GAIN THE PASSION
GAIN THE PASSION
Jan. 15, 2022

Chandler Walker - AKA The Care Hacker: Creating a Culture of Care Through Wellness, Mental Health, Social Health, Sleep, Nutrition & Habits

Chandler Walker - AKA The Care Hacker: Creating a Culture of Care Through Wellness, Mental Health, Social Health, Sleep, Nutrition & Habits

Chandler Walker started his entrepreneurial journey after graduating from the University of Nevada Reno with a degree in Biochemistry and forgoing a medical pathway to pursue a brick-and-mortar wellness facility. He then pivoted to an online health practice a year before the COVID lockdowns.

After scaling both businesses to the 7 figure level and doing 3000-4000 sales consultations, Chandler was frustrated with the way sales were taught. He was tired of the old-school objection handling, aggressive tactics, and salesy attitude taught by most sales trainers.

So he looked back at what he was doing, combed through his notes, and created Compassion Conversations. A therapeutic-driven, psychological-based sales system centered around compassion and care without manipulation, aggressive tactics, or being salesly.

Chandler has taught over 3000 people his system of compassion Conversations and has the goal to change and redefine the landscape of sales altogether.

Follow Chandler on Instagram
https://www.instagram.com/Chandler_SAF/
Get the 9 Step Framework to Creating Compassion Conversations
https://9step.cultureofcare.life/
Learn more about Stone Age Fuel
https://stoneagefuel.com/
Follow Chandler on Facebook
https://www.facebook.com/ChandlerSAF
Episode Transcript
https://www.successcoachingpodcast.com/chandler-walker-aka-the-care-hacker-creating-a-culture-of-care-through-wellness-mental-health-social-health-sleep-nutrition-habits/#transcript

Find out more about GAIN THE PASSION Coaching
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Transcript
Voiceover:

The SUCCESS Coaching Podcast is a partner of the SUCCESS Podcasts Network. Visit success.com/podcasts to discover additional SUCCESS Podcasts, including Rich & Regular with Julien and Kiersten Saunders, SUCCESS Stories with Madison Pieper, The SUCCESS Line with Ben Fairfield, and Brilliant Thoughts with Tristan Ahumada. That's success.com/podcasts. Welcome to the SUCCESS Coaching Podcast. On today's episode, our guest, Chandler Walker, shares his own personal journey to success. Because success is a journey, not a destination. Here's the hosts of the SUCCESS Coaching Podcast, Todd Foster, Alyssa Stanley, and Kelley Skar.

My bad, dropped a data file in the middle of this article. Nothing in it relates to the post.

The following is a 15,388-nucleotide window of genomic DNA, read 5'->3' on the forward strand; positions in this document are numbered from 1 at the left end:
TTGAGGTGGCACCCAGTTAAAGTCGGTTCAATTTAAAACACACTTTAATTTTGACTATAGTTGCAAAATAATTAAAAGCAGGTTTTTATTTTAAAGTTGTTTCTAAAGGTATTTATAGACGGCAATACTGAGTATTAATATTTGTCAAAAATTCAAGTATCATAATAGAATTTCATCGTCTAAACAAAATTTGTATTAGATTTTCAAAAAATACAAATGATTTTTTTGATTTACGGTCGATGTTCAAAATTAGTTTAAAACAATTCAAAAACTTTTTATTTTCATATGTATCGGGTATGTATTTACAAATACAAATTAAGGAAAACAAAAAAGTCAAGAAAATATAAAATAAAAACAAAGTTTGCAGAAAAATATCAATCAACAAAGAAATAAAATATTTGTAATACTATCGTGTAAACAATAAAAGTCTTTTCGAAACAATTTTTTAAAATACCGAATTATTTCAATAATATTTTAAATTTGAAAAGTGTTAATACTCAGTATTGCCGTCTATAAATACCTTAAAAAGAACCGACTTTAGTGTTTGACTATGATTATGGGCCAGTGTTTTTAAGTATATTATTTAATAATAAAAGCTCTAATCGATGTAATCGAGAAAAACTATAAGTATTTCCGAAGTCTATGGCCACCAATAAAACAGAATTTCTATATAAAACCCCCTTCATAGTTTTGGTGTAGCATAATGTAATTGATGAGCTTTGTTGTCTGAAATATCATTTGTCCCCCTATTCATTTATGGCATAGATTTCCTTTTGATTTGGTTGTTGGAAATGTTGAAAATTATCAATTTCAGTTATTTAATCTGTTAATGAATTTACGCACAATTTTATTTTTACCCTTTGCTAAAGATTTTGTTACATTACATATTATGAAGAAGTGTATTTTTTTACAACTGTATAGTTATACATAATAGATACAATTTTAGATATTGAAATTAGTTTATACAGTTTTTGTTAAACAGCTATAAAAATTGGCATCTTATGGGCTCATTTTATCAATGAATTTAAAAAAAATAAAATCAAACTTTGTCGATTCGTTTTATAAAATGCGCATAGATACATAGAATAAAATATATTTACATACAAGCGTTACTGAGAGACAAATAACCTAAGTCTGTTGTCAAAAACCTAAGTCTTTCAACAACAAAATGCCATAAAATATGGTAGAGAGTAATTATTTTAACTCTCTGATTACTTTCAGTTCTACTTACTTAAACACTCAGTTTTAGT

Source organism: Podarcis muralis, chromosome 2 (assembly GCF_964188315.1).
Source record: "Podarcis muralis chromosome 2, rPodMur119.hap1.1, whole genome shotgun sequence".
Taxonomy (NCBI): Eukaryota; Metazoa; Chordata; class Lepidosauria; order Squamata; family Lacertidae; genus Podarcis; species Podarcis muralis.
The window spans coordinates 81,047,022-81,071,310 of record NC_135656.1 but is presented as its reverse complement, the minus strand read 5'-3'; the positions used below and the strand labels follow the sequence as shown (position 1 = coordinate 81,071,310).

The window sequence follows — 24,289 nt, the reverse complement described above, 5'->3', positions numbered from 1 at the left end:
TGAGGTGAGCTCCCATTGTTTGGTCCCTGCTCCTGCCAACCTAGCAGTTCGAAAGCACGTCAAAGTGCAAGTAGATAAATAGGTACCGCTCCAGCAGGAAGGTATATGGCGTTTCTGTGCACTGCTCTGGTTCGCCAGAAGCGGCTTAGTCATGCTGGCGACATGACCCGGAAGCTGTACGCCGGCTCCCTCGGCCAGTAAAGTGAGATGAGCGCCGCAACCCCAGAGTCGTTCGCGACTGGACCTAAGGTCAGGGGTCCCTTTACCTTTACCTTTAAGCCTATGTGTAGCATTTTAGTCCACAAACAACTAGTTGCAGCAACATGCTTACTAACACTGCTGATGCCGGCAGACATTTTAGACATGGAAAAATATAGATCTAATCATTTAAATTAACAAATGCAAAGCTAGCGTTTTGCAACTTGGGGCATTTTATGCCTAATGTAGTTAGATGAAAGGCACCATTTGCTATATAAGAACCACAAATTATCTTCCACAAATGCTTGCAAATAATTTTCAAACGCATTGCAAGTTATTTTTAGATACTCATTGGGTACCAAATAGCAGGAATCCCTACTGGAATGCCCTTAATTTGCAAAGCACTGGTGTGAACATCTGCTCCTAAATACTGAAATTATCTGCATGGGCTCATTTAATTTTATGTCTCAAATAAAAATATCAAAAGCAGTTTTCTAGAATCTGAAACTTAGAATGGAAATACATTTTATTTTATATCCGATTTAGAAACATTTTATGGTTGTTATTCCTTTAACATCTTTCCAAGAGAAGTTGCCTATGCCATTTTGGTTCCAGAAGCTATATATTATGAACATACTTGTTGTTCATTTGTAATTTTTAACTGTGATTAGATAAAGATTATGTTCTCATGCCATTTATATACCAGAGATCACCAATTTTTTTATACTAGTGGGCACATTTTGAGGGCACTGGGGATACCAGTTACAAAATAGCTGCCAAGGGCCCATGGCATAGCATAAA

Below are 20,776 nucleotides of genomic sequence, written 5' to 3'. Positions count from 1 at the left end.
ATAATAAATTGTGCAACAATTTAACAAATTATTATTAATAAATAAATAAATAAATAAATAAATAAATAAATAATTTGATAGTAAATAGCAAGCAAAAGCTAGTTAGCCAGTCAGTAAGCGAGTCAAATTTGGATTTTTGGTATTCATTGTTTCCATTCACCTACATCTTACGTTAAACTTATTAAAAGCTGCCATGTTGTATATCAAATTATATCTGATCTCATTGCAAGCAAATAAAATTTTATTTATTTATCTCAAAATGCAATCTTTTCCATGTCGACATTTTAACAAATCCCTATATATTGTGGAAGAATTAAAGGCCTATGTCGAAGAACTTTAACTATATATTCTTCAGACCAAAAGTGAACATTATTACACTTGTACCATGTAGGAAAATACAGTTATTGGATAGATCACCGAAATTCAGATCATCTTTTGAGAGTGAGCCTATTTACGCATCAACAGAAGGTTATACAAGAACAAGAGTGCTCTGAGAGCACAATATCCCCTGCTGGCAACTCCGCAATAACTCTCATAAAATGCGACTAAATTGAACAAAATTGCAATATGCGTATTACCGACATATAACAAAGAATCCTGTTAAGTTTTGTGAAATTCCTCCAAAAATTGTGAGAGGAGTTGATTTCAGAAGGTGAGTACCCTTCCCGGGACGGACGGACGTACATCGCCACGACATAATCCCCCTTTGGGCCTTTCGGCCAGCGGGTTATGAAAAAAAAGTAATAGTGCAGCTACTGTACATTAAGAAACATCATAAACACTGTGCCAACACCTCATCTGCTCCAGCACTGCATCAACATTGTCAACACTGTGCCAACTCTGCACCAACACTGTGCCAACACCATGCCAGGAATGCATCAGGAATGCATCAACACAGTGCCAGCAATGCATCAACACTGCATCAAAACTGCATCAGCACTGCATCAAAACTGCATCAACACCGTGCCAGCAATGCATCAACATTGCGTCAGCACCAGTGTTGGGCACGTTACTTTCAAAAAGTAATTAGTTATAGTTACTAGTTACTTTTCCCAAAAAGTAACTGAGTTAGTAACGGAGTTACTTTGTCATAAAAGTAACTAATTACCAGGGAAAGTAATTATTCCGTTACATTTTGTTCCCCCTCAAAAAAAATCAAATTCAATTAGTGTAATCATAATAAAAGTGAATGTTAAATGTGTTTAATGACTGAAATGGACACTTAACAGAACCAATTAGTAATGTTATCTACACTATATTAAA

Alyssa Stanley:

Hey everybody, welcome back to the SUCCESS Coaching Podcast. My name is Alyssa Stanley. I am here with Kelley Skar and Todd Foster. Bringing in the second podcast of the New Year. I hope everyone had a great ringing in of 2022. Today we get to sit down with Chandler Walker, aka the Care Hacker. Thanks for hanging out with us today.

Chandler Walker:

Yeah, thanks for having me. Hopefully, we can get people some value. And it's not super boring. And people don't fall asleep at the wheel while they're driving listening to the podcast. So let's do this.

Todd Foster:

With the name of Chandler Walker, it's tough not to get excited in the first place.

Chandler Walker:

That's true. It's like you've got Chandler from friends. And you got Walker Texas Rangers. So I've got two movies to star things in that name.

Todd Foster:

It's great.

Alyssa Stanley:

So why don't you start out by telling us a little bit about the care hacker name that you carry?

Chandler Walker: